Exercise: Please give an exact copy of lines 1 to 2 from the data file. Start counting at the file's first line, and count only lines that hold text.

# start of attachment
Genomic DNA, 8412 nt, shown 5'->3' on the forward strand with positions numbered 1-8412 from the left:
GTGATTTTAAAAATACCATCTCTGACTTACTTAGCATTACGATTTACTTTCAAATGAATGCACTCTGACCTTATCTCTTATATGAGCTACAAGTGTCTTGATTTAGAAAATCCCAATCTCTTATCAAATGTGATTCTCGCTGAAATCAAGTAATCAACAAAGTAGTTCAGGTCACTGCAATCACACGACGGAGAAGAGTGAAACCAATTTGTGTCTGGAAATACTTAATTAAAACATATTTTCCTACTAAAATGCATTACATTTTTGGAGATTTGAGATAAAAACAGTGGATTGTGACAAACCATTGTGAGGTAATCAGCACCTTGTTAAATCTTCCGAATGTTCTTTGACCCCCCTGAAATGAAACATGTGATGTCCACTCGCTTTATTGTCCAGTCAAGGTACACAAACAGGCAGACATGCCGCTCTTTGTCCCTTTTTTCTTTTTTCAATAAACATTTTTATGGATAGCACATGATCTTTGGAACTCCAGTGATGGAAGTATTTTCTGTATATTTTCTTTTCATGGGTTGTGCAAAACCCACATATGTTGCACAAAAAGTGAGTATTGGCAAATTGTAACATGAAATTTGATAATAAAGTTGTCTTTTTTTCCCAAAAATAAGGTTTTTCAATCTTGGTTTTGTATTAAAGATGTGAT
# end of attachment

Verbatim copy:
Genomic DNA, 8412 nt, shown 5'->3' on the forward strand with positions numbered 1-8412 from the left:
GTGATTTTAAAAATACCATCTCTGACTTACTTAGCATTACGATTTACTTTCAAATGAATGCACTCTGACCTTATCTCTTATATGAGCTACAAGTGTCTTGATTTAGAAAATCCCAATCTCTTATCAAATGTGATTCTCGCTGAAATCAAGTAATCAACAAAGTAGTTCAGGTCACTGCAATCACACGACGGAGAAGAGTGAAACCAATTTGTGTCTGGAAATACTTAATTAAAACATATTTTCCTACTAAAATGCATTACATTTTTGGAGATTTGAGATAAAAACAGTGGATTGTGACAAACCATTGTGAGGTAATCAGCACCTTGTTAAATCTTCCGAATGTTCTTTGACCCCCCTGAAATGAAACATGTGATGTCCACTCGCTTTATTGTCCAGTCAAGGTACACAAACAGGCAGACATGCCGCTCTTTGTCCCTTTTTTCTTTTTTCAATAAACATTTTTATGGATAGCACATGATCTTTGGAACTCCAGTGATGGAAGTATTTTCTGTATATTTTCTTTTCATGGGTTGTGCAAAACCCACATATGTTGCACAAAAAGTGAGTATTGGCAAATTGTAACATGAAATTTGATAATAAAGTTGTCTTTTTTTCCCAAAAATAAGGTTTTTCAATCTTGGTTTTGTATTAAAGATGTGAT